[E1] Beautiful.

[C3] He starts calling in the morning that awful squawking call.

[E1] Mreeaar {cat/catbird imitation}.

[C3] Yeah yeah and but he is replying to himself also with a tweety sort of sound.

[E1] Yes they do yeah there's more than that call yep.

[C3] Is he just on his own.

[E1] I dunno I'm down h <laughs>.

[C3] Well we've looked and we can only see him <E1 no> he's making <E1 ih> all the noise.

[E1] Yeah it yeah it's it's likely to be it's likely to be a male a young male who's found a new patch and and looks like setting up home <C3 mm> and is it's the greenish one.

[C3] It is.

[E2] Yeah okay so your yours up there is the spotted catbird if you're on <C3 mm> the Atherton Tableland <C3 yeah> ours down here is the green. Um and those {whistles catbird imitation} w whistle calls and things are all part of the call that you you you rarely hear unless you're up close <C3 right> and what I will tell you <C3 mm> was that this happens in my family and my father in law is the catbird guru <C3 right>. Um they love grapes.

[C3] Grapes.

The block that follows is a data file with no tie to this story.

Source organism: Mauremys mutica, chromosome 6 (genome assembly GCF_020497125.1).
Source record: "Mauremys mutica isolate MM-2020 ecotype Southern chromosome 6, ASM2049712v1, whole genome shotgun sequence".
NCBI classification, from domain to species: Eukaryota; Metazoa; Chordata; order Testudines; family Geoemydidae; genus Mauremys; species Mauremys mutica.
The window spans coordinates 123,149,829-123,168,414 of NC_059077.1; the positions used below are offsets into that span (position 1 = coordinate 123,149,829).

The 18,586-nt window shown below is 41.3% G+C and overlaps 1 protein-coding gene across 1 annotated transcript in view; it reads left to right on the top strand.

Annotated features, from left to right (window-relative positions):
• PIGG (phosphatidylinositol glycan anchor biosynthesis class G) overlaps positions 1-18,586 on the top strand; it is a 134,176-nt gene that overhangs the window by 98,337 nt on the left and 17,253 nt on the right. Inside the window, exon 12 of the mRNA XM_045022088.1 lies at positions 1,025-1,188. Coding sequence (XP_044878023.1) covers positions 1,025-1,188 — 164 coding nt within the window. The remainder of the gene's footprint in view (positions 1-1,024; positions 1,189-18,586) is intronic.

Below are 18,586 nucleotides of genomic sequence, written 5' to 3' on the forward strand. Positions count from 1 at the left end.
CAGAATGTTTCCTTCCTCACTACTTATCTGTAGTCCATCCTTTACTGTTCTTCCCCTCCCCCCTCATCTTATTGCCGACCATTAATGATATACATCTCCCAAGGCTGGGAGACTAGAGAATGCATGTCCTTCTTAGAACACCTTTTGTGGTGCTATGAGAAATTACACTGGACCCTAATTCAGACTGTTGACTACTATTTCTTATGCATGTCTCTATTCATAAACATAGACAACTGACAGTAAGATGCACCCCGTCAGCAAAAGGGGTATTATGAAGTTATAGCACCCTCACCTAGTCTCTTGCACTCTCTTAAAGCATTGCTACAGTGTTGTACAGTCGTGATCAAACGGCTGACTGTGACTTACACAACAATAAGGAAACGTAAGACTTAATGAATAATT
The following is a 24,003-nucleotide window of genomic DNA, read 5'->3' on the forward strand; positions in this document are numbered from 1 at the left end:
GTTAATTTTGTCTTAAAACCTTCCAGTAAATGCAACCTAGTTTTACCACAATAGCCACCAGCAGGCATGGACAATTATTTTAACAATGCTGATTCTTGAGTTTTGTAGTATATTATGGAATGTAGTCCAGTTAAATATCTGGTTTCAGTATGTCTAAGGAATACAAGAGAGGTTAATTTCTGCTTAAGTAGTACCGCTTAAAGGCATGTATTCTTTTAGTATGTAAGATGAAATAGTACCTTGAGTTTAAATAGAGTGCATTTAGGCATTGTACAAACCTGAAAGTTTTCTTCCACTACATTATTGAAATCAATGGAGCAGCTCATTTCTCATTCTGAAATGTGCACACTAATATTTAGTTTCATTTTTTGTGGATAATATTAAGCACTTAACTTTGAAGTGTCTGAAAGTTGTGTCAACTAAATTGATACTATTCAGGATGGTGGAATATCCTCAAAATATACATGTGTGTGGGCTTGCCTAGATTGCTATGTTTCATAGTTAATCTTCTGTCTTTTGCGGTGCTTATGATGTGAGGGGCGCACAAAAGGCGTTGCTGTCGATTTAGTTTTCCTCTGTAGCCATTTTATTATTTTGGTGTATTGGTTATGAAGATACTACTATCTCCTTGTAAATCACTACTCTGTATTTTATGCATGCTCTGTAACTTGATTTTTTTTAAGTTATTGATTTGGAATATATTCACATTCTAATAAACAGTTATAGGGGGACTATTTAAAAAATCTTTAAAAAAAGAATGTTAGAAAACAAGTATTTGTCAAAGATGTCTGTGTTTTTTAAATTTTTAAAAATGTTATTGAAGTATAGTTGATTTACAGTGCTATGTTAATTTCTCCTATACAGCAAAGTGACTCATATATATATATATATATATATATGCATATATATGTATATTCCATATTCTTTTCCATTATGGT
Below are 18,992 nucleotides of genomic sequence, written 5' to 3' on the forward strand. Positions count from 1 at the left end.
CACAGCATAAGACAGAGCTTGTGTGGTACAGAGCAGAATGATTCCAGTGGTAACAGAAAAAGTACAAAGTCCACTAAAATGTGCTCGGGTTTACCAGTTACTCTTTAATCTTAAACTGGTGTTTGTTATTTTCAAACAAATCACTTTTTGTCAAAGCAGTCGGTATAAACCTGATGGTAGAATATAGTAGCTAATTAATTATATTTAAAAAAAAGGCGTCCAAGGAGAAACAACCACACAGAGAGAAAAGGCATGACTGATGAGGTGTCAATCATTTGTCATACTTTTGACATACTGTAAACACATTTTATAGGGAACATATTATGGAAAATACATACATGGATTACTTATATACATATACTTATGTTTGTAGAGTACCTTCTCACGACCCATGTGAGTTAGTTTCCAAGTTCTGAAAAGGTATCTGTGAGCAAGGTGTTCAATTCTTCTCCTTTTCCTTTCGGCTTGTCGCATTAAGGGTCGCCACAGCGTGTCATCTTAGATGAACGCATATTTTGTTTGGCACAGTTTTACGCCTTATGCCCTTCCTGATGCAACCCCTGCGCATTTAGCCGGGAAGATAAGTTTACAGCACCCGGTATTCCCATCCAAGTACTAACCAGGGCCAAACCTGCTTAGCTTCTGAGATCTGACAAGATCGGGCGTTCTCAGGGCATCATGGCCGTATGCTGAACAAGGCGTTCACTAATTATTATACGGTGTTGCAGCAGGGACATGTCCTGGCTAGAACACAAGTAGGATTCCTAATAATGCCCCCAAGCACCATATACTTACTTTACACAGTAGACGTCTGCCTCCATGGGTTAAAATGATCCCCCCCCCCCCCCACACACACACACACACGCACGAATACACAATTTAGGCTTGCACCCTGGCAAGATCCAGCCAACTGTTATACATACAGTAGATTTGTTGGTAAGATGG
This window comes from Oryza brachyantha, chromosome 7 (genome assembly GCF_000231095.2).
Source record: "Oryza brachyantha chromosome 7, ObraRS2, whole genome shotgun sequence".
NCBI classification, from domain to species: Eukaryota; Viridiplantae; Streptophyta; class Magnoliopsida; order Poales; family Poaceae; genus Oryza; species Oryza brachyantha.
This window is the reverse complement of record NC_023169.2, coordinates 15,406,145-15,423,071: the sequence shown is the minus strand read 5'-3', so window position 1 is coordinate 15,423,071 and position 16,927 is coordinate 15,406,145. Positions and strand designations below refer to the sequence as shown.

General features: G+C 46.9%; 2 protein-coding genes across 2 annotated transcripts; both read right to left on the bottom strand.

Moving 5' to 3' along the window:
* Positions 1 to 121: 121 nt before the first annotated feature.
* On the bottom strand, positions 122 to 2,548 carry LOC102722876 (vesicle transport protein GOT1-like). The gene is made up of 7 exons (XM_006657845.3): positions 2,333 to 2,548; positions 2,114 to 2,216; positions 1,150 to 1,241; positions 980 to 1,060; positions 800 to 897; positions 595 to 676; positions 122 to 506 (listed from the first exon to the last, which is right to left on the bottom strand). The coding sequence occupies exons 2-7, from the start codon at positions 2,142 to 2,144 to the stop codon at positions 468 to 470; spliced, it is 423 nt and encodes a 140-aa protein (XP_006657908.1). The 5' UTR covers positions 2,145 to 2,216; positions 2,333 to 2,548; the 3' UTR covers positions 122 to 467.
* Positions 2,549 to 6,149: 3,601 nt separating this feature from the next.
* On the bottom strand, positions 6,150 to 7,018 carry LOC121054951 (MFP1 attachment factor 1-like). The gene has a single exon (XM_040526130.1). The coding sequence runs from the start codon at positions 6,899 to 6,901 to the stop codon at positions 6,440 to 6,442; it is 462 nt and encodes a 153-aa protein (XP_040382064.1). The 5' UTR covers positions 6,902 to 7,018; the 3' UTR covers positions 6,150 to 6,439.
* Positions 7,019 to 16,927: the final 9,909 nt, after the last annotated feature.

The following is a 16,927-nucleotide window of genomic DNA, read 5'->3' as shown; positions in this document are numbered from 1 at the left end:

[E1] Yeah.

[C3] Okay <E1 laughs>.

[P1] Oh nice to know.

[C3] So is he gunna make his little display down there during the season or will he hang around.

[P1] They once they go into reproductive mode Cathy they are fiendishly difficult to observe <C3 oh okay> so you're gunna have a lot of fun when he's close to the house and if you put a little tray of grapes out he'll love you. That's when you're gunna see him when it gets all reproductive it gets all private.

[C3] Right yeah we hear them in the rainforest when we're walking but very rarely see them so.

[E1] Correct yeah.

[C3] We're a bit excited about this one.

[E1] Yeah <P1 oh excellent> absolutely yeah yeah okay.

[P1] Thanks Cathy.

[C3] Okay thank you.

[E1] Pleasure.

[C3] Bye.

[P1] Margaret from River Hills hello.

[Caller 4: Margaret, F] Oh good afternoon Kelly and Ric um I have a a crow near m my place that thinks it's a magpie when I'm out wur walking early in the morning it bombs me is this normal or <E1 yeah>. Do I have to change my track or.